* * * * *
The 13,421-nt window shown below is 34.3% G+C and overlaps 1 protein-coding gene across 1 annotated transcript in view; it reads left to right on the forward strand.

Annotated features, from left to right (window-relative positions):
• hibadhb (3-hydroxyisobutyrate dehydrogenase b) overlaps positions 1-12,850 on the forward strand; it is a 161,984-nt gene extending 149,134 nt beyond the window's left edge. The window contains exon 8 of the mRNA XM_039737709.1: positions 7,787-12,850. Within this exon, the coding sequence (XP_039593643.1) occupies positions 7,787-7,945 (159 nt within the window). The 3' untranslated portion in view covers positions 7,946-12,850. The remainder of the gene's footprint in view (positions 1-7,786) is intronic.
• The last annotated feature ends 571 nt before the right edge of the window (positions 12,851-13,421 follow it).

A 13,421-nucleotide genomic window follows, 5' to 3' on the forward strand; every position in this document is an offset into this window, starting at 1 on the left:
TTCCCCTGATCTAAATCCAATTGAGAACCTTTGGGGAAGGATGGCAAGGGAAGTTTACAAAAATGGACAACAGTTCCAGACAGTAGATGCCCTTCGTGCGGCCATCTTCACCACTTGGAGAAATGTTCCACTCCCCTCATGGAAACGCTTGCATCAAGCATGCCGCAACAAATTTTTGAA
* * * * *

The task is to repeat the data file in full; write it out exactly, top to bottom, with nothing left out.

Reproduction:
The 13,421-nt window shown below is 34.3% G+C and overlaps 1 protein-coding gene across 1 annotated transcript in view; it reads left to right on the forward strand.

Annotated features, from left to right (window-relative positions):
• hibadhb (3-hydroxyisobutyrate dehydrogenase b) overlaps positions 1-12,850 on the forward strand; it is a 161,984-nt gene extending 149,134 nt beyond the window's left edge. The window contains exon 8 of the mRNA XM_039737709.1: positions 7,787-12,850. Within this exon, the coding sequence (XP_039593643.1) occupies positions 7,787-7,945 (159 nt within the window). The 3' untranslated portion in view covers positions 7,946-12,850. The remainder of the gene's footprint in view (positions 1-7,786) is intronic.
• The last annotated feature ends 571 nt before the right edge of the window (positions 12,851-13,421 follow it).

A 13,421-nucleotide genomic window follows, 5' to 3' on the forward strand; every position in this document is an offset into this window, starting at 1 on the left:
TTCCCCTGATCTAAATCCAATTGAGAACCTTTGGGGAAGGATGGCAAGGGAAGTTTACAAAAATGGACAACAGTTCCAGACAGTAGATGCCCTTCGTGCGGCCATCTTCACCACTTGGAGAAATGTTCCACTCCCCTCATGGAAACGCTTGCATCAAGCATGCCGCAACAAATTTTTGAA